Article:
However, the core idea behind Sonic Rivals is rock solid, putting a neat twist on the Sonic school of platforming and also bearing the distinction of being one of the few Sonic the Hedgehog games in which multiplayer has been implemented successfully. So by discarding the less desirable sections, focusing on the racing aspect and tweaking the physics, Sonic Rivals 3 could be a cool little Vita exclusive.
Sonic the Hedgehog: Spinball 2
After Sonic initially bounced his way through the Spring Yard Zone in Sonic the Hedgehog in 1991, it took less than two and a half years for Sega to do the obvious thing and release a game in which Sonic moved exclusively around levels set out like gargantuan pinball machines. With Sonic the Hedgehog: Spinball, Sega served up a brilliant stopgap between Sonic 2 and Sonic 3, taking a fan favourite aspect of the Sonic mythos and crafting a full game around it.
If an announcement regarding Sonic Spinball 2 were to miraculously materialise, there’s only one studio I’d want on development duties: Zen Studios. Those guys know pinball inside and out, having spent years meticulously honing their craft; they’re also experienced in melding pinball together with a diverse and eclectic selection of existing franchises, such as Star Wars, Plants vs. Zombies and various Marvel characters and properties. So if there’s one developer more than capable of revitalising Sonic Spinball by lavishing it with visual flare and little nods to past events in the Sonic chronology while nailing the pinball physics, it’s Zen Studios.Â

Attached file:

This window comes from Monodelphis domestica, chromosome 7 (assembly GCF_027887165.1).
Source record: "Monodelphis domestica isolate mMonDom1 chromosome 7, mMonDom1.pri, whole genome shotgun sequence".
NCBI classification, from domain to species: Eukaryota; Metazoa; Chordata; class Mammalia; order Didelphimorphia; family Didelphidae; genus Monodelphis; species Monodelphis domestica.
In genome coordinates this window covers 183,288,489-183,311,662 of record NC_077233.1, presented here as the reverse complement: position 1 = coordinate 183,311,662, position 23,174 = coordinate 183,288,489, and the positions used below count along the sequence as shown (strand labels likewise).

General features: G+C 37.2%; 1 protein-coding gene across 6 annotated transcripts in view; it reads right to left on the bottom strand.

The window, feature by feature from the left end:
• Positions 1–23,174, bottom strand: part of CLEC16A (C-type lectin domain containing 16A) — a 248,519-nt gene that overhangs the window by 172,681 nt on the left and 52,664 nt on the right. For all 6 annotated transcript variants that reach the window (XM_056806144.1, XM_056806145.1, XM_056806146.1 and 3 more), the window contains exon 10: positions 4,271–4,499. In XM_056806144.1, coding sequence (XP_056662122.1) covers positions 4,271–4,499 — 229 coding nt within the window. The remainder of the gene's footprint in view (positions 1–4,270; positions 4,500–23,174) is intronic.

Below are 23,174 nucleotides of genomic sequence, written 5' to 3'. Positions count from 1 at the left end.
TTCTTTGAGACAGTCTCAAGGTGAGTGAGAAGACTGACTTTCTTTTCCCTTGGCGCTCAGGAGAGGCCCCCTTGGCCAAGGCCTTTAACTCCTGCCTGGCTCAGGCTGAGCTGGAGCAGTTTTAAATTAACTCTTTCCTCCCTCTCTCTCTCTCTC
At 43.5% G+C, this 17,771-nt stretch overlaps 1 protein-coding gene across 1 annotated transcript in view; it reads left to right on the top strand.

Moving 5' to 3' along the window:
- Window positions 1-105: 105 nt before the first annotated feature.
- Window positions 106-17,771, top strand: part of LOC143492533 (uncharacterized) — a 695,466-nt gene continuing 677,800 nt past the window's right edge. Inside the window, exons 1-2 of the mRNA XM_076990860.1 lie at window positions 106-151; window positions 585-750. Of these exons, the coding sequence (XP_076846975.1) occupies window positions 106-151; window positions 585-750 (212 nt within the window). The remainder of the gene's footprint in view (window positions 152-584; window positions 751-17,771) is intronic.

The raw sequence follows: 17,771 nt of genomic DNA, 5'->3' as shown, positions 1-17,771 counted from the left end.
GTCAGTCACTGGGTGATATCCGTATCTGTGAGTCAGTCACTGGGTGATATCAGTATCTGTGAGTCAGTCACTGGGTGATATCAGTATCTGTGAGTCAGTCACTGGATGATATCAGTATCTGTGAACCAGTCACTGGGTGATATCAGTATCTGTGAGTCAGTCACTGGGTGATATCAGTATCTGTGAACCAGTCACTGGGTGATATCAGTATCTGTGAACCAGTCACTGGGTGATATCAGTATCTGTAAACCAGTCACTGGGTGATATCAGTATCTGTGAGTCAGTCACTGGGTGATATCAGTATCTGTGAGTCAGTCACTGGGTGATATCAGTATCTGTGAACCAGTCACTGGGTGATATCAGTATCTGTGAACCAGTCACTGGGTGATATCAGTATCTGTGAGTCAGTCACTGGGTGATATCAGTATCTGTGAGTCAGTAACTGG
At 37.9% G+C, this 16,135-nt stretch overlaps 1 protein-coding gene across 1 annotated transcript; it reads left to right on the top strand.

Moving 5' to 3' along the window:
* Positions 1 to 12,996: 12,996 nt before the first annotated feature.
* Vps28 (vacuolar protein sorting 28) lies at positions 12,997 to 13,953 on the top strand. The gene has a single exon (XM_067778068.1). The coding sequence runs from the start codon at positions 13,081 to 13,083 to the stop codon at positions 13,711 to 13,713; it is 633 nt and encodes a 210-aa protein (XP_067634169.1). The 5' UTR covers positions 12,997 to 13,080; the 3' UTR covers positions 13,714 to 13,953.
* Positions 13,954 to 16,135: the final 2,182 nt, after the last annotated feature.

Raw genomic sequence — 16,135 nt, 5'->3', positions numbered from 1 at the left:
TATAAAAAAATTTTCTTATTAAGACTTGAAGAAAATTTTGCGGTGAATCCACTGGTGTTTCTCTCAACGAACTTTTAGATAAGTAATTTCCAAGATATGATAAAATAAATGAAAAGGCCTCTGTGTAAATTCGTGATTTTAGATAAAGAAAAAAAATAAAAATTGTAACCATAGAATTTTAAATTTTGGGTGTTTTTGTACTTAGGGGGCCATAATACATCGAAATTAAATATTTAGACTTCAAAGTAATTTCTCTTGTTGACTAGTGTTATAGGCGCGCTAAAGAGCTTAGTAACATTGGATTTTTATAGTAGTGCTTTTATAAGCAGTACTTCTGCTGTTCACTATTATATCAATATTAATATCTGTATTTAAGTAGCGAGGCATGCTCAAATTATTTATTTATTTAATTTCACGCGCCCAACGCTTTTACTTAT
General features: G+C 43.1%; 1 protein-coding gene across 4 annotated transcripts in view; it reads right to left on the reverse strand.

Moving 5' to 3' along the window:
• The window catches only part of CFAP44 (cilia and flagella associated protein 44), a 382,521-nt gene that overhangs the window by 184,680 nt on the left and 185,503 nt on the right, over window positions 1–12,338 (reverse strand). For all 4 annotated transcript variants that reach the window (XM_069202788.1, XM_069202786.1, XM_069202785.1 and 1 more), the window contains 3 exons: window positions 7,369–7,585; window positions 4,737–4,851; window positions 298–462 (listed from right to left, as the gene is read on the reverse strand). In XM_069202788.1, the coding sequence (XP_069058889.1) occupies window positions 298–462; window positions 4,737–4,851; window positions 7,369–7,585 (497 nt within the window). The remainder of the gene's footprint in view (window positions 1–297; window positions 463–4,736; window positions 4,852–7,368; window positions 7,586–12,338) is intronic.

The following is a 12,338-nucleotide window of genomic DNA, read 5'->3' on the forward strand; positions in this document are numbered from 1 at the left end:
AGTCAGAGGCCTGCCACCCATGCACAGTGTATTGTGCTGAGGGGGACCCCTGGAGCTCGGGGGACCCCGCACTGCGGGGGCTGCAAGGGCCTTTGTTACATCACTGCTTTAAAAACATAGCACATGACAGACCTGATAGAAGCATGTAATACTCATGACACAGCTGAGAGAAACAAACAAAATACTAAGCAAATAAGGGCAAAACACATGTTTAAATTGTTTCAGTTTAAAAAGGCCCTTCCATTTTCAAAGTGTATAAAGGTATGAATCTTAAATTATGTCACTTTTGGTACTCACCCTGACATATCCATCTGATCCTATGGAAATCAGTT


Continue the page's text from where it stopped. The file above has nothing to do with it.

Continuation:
Sonic Adventure 3
Sonic Adventure and Sonic Adventure 2 are certainly two of the most polarising Sonic titles. Their introduction of untraditional gameplay elements like shooting, treasure hunting and – ugh! – fishing and the former’s free-roaming questy bits are aspects that have been met with almost unanimous disdain; on the flipside, the fast-paced Sonic – and in Adventure 2, Shadow – segments along with the idea of interweaving narratives culminating in an epic finale have done more to win players over.